Did you know that the word “biscuit” refers to a cookie in the United Kingdom? Or that “handy” is a cell phone in Germany? Different words have different meanings in different countries. This is why perspective is so important—even in the commercial real estate industry.
Just because you’re using the same terminology as another CRE professional doesn’t mean you’re speaking the same language. Let’s take a look at a few common terms thrown around in the CRE industry and see how three different roles (investors, property managers and brokers) define them.
Term #1: Operating Expenses
Compstak defines this term from the broker perspective as “all expenses that are incurred during the regular operation of a commercial property.” It seems pretty straightforward, but the broker may be talking about a higher-level view of these expenses than the investor, who might want to know all the granular details. This word has a double meaning for property managers, however, as it relates directly to the daily tasks that come with managing a property. So when you say “operating expenses,” make sure everyone knows exactly what you’re talking about.
Term #2: Common Area Maintenance (CAM)
Here’s another term that can be slightly subjective. The property manager will spend the most time on the property and will have opinions about what qualifies as a “common area.” Brokers might view these in general categories instead of areas, such as landscaping or snow removal. Investors may think residents have more responsibilities than the property manager. These different perspectives are a big reason why there are caps on CAM charges each year.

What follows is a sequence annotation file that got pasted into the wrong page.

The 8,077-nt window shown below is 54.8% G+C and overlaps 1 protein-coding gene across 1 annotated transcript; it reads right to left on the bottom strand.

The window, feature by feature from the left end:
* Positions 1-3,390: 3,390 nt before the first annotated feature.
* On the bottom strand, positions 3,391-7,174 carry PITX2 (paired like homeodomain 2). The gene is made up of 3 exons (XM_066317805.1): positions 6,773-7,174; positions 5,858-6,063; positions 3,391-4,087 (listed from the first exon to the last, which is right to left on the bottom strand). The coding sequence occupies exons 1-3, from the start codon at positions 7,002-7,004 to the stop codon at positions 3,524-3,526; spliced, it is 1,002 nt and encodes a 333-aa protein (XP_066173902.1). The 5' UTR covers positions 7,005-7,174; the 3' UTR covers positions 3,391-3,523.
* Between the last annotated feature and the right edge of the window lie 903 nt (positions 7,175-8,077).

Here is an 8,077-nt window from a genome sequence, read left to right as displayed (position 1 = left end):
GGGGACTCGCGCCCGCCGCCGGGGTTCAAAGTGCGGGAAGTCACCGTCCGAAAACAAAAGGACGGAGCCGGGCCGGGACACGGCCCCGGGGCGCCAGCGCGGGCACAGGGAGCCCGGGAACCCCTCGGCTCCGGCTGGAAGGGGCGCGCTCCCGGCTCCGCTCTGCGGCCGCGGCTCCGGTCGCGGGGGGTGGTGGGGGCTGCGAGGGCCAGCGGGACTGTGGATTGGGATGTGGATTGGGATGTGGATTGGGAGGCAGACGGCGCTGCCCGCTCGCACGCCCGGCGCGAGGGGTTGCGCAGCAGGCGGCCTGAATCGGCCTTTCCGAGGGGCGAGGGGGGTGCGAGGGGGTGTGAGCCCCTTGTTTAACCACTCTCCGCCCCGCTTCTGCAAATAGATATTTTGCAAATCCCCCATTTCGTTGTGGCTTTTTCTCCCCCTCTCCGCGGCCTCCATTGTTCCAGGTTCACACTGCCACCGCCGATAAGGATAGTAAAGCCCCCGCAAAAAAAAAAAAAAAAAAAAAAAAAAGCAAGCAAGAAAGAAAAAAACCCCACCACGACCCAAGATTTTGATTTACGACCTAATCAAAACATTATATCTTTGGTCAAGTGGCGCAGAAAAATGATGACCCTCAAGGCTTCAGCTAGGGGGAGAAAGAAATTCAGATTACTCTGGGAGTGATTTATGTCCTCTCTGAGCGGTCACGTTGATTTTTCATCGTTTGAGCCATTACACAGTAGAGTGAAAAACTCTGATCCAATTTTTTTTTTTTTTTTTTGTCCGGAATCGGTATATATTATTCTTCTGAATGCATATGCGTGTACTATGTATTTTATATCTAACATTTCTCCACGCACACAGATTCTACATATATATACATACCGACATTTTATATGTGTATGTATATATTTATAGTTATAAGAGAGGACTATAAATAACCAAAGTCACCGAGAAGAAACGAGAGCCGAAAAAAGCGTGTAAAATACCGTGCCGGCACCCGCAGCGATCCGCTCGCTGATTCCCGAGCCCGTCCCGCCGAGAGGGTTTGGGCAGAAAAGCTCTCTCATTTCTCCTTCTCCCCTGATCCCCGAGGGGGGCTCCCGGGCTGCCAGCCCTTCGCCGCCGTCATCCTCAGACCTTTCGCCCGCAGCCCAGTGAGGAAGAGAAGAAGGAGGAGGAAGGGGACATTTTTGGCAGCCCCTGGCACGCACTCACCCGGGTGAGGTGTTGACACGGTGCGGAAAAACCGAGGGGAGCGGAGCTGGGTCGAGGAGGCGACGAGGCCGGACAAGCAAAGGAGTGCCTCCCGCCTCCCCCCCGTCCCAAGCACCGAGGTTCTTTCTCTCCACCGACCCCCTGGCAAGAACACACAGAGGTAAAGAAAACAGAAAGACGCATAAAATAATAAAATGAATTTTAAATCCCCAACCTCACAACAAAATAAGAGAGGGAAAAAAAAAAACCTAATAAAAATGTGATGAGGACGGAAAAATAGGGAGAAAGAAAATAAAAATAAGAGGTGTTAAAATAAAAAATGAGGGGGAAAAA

Term #3: Zoning
This is another term that affects all three roles, but means something different to each of them. The broker might think about the land in a particular region or area affected by zoning, while the investor might think about what types or properties are allowed to be developed according to zoning laws. The property manager might think about practical results of zoning, such as parking and entryway dimensions. Zoning is a broad term with multiple applications.
Term #4: CRE Technology
Finally, a term that can vary wildly. This is usually defined according to the roles and responsibilities of the individual—as well as personal history with technology. Brokers may focus on tools that can automate metrics like cap rate, net operating income and DSCR. Investors likely think of property listing and evaluation tools where they can easily see what’s for sale in a given market. Property managers will think about CRE technology that makes day-to-day life easier, such as date tracking and maintenance management. The good news is that all of these can be found in a single CRE technology solution, if you know where to look.
Need a translator for all the other CRE terms and metrics out there? Gain a new perspective when you schedule a demo of Quarem today.